In the social sector, until recently, we called their counterparts — people like Dorothea Dix, Gifford Pinchot or Asa Philip Randolph — humanitarians or revolutionaries. It’s only in the past 30 years — and primarily in the past 10 — as the number of social entrepreneurs has multiplied, that we’ve come to appreciate their role in social change — and begun to study their methods.
What happened to spark these changes around the world?
Over the past generation — because of historic shifts like the women’s movement, the spread of political freedoms and access to education, and the growth of middle classes in many developing countries — the world has seen a marked increase in the number of people who have the capacity to be change-makers.
At the same time, because of the pace of change and the information revolution, more people are aware that institutions — especially governments and businesses — are failing to address big problems in the environment, the economy and education. As Peter Drucker, the management expert, has written: “In a world buffeted by change, faced daily with new threats to survival, the only way to conserve is by innovating.”
If we wanted to build a system that would elicit solutions to complex and unforeseeable problems wherever they were needed, how might we do it?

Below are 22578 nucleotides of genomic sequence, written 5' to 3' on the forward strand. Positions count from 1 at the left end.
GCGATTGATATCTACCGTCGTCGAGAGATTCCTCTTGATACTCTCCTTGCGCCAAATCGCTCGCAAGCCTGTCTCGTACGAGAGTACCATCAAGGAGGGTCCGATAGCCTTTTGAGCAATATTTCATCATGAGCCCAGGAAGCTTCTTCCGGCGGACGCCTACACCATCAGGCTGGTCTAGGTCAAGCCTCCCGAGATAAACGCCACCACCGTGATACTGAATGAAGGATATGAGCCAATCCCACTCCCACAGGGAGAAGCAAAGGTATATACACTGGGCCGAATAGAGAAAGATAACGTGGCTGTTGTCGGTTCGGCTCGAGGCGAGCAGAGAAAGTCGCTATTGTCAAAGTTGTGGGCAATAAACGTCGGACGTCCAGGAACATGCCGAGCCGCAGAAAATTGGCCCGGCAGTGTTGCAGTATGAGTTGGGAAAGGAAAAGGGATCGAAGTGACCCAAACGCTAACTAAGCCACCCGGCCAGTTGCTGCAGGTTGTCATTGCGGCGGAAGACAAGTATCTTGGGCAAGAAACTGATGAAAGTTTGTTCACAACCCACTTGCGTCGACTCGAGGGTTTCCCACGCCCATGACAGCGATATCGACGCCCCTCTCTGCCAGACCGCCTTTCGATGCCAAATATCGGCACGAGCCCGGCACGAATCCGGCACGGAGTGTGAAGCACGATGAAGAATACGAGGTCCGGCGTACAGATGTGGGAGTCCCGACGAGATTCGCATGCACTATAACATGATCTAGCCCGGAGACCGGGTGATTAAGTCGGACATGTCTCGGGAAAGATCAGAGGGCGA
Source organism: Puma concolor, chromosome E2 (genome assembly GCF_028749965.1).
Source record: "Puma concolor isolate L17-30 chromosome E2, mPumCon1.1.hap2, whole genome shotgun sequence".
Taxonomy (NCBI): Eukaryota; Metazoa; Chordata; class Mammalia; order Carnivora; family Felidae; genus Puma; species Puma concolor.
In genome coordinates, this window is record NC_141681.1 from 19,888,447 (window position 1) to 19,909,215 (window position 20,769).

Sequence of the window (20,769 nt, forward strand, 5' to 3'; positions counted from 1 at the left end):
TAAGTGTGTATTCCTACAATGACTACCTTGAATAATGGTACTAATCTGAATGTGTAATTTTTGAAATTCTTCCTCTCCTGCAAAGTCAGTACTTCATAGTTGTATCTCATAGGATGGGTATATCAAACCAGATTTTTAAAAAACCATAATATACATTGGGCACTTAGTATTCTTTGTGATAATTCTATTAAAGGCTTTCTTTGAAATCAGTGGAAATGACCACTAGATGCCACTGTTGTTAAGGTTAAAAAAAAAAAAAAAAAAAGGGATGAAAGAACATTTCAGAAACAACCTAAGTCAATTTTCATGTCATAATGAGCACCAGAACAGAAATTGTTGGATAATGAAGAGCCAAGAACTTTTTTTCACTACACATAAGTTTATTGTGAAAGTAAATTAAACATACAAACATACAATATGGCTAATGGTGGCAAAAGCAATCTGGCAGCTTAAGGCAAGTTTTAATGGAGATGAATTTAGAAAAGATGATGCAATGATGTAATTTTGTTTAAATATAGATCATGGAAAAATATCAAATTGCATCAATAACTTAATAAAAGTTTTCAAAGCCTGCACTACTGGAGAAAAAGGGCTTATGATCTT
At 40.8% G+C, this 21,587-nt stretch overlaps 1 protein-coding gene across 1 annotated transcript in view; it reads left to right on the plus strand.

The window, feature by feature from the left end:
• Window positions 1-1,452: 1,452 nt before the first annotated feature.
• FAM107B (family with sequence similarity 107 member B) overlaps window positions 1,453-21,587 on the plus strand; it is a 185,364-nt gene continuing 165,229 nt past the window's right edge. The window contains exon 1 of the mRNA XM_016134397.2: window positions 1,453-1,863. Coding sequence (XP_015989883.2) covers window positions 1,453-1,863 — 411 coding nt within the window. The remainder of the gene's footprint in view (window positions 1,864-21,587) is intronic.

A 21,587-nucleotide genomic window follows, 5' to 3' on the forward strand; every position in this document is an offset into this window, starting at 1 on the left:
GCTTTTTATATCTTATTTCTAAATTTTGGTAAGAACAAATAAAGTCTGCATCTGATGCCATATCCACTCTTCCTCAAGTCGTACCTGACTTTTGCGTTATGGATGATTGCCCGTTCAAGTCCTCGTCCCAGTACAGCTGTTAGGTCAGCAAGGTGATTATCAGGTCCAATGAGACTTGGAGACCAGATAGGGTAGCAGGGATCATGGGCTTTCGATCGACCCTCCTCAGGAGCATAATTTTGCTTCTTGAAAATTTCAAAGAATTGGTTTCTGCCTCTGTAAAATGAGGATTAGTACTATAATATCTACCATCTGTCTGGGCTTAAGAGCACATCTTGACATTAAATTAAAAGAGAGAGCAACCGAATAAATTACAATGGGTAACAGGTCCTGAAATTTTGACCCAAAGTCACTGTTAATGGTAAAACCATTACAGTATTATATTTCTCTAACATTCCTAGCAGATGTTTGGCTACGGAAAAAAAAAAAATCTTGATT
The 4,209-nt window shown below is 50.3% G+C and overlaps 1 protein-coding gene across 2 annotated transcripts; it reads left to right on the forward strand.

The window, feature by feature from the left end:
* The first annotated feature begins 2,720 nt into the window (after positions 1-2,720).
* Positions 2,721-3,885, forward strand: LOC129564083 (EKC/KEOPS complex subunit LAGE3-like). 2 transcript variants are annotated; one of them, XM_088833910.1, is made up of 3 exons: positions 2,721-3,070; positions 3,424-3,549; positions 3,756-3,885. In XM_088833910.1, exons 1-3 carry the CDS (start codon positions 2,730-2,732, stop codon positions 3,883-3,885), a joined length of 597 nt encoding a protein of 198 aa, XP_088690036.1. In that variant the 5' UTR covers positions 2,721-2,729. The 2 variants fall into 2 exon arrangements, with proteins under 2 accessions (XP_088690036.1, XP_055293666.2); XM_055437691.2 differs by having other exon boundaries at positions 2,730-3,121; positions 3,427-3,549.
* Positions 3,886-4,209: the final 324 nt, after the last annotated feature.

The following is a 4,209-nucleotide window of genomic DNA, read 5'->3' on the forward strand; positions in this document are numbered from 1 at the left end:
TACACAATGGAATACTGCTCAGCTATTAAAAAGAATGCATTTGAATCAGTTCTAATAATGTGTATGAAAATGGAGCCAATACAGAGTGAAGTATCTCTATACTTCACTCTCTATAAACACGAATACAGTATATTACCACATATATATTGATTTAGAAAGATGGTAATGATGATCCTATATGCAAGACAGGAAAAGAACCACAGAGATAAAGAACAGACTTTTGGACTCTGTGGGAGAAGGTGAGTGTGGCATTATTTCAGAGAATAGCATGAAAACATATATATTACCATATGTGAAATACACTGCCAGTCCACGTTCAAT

We might try to identify leaders scattered in communities around the planet and help them address problems as they appeared. We might try to prepare these people with leadership skills, ideas and resources so they could be effective and ethical change-makers. We’d try to create a response mechanism that acts something like the body’s immune system.
Bill Drayton, the founder of Ashoka, the global network of social entrepreneurs, says that this is the vision we should set our sights on if we hope to keep up with the need for ever faster responses to an ever growing array of problems (pdf). It represents a radical departure from a world in which, for millenniums, tiny minorities of elites have been telling most everyone else what to do.
It was almost three decades ago when Drayton began identifying the proliferation of self-appointed change agents in places like India, Indonesia and Brazil. What was different about them, he saw, was that they were moving beyond traditional political engagement and activism to building organizations that could implement solutions and spread them: new educational methods, new poverty alleviation tools (like the Grameen Bank), new ways of protecting the environment. Those who were successful often managed to change government policies and standard practices in their fields — much like the organization City Year inspired the federal government’s national service program, AmeriCorps.